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I go to lots of monthly developer meetings, and there are many requests that the talks be recorded. I have no idea what kind of camera or setup is right for this. Recordings are always indoors, generally in front of a big LCD or projector screen. There are varying levels of background noise. Here are my requirements:

  • Total price tag for everything (camera, tripod, bag, mics, etc) <= $1000.
  • Must be very easy to use correctly, and be confident that it's recording. Volunteers can be trained in ~ 2 minutes.
  • Wireless mic for the speakers to wear.
  • Fastest possible route to the web. E.g., built-in compression so I don't have to transcode later, or automatic upload/streaming to the web on its own.
  • It would be nice if multiple mics were supported, for spread-out roundtable discussions.
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1 Answer

I do this all the time for local user groups and I'm yet to find a "plug and play/set and forget" solution. To do the recordings at a professional quality, you need some sort of skill and training, otherwise it will look amateur.

If all you want to record is the person talking, and not what's on their screen, it's relatively easy: buy a wireless lapel mic (the Samson Airline range is good) and plug it into a video camera of your choice that has audio input. Put that on a tripod and away you go. Then copy that on to a computer, trim the top and tail in something like iMovie, then export to YouTube or whatever format you like.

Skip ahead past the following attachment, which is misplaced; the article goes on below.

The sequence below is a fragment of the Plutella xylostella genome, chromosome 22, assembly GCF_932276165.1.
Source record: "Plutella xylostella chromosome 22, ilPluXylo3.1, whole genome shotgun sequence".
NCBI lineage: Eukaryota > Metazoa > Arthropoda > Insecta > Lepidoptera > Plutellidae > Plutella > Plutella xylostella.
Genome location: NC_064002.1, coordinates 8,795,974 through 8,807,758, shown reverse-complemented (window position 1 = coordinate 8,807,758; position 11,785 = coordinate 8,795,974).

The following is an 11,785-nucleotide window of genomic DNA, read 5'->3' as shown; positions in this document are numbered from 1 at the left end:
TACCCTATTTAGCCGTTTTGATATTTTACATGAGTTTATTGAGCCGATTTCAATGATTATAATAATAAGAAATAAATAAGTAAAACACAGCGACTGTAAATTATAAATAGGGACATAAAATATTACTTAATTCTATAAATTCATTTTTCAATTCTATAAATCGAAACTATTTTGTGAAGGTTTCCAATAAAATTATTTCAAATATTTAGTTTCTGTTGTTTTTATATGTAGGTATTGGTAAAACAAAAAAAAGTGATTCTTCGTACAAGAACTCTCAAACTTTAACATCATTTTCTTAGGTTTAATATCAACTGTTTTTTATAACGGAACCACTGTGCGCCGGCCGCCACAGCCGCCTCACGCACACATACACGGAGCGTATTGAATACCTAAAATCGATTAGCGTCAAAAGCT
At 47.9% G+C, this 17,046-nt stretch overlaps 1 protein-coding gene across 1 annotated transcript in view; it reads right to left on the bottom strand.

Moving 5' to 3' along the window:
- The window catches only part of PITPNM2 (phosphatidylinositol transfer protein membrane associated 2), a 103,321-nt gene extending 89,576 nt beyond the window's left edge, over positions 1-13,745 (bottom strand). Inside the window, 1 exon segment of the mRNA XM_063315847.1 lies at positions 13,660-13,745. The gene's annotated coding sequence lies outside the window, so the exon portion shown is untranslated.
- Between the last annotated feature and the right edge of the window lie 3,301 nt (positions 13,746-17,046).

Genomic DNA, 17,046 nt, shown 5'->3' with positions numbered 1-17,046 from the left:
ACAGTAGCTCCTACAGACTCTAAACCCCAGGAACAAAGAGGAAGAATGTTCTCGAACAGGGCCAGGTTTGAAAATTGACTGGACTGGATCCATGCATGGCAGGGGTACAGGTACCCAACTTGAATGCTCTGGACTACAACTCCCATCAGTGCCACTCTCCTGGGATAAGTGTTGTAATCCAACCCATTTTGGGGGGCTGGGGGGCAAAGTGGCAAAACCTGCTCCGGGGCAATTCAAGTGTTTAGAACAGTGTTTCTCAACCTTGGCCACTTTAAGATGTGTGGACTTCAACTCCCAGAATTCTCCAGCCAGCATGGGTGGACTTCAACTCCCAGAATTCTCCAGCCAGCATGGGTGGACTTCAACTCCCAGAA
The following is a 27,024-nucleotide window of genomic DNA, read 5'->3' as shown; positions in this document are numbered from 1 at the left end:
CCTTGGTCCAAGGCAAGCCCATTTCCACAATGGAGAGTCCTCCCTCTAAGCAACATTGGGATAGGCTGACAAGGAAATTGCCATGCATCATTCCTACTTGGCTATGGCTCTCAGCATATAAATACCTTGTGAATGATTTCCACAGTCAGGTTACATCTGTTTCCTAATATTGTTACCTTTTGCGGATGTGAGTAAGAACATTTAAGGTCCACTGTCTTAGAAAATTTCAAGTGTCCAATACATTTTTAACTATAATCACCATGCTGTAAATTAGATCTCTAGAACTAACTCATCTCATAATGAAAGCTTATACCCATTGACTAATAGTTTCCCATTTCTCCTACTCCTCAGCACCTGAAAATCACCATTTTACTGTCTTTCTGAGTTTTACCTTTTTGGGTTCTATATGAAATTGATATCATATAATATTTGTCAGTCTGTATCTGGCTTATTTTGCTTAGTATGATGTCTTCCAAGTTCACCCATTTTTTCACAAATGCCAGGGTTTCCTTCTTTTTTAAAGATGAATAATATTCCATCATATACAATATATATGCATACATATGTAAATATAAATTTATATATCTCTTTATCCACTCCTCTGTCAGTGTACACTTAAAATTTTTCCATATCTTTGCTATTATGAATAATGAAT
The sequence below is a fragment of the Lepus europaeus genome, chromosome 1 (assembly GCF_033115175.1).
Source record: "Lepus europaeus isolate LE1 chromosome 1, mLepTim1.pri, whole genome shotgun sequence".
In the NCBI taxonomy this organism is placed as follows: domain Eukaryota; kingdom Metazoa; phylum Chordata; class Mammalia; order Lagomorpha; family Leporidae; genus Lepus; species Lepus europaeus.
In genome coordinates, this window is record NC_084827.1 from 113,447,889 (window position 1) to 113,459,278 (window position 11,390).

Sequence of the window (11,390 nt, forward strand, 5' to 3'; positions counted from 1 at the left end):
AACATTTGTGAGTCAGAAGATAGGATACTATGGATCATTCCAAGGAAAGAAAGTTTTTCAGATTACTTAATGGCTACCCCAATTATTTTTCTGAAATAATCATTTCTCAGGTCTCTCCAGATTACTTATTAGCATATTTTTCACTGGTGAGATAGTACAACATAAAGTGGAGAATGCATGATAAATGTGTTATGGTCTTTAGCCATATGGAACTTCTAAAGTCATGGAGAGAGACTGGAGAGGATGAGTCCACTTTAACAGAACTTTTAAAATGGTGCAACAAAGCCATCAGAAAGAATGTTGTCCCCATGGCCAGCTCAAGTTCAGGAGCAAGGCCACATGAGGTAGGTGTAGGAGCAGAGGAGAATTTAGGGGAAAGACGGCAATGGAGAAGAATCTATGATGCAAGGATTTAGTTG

If you want to do multiple microphones for discussions, then you need to buy more than one mic (a couple of Sennheiser MD46 mics are great for this - one per person) and plug them into a mixer (Behringer mixers are fine and cost effective), then plug a recording device (such as a Zoom H4N) or the camera into the mixer's outputs (using the tape output, 2x RCA to 3.5mm for example).

When it gets tricky is if you want to record the presenter's slides/demos as well as them talking, in videos like so: https://vimeo.com/omtconf/videos/page:1/sort:alphabetical

That requires more than $1,000, plus a bit of A/V knowledge that's probably too long winded for this response. You also need to do some editing in post. It can be done live (using something like a Blackmagic ATEM switcher), but will cost even more and you'd need a bit more training than two minutes. Upside however, if being able to easily live stream it to the web, using that sort of setup, so people who can't make it can watch.

If you've got any specific questions, feel free to ask for more info :)

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Great post. Very helpful. Can you recommend a camcorder for this setup? I am going to buy this Samson product (on your recommendation): goo.gl/rkGPi And am thinking of buying this Camcorder: goo.gl/CrvzU My main use is to record academic talks, like these (but with better audio and visual quality): youtube.com/watch?v=Tx1G4BNd4dw&feature=player_embedded Thanks. –  user3870 Mar 31 '13 at 7:56
    
@Jeff Clune, Welcome to AVP! I'm glad you've found some useful information. However, unlike a traditional forum, posts in response to a question are expected to attempt to answer the question. I understand that you don't yet have the privilege to comment, so I've converted your 'answer' to a comment. –  JoshP Mar 31 '13 at 14:22
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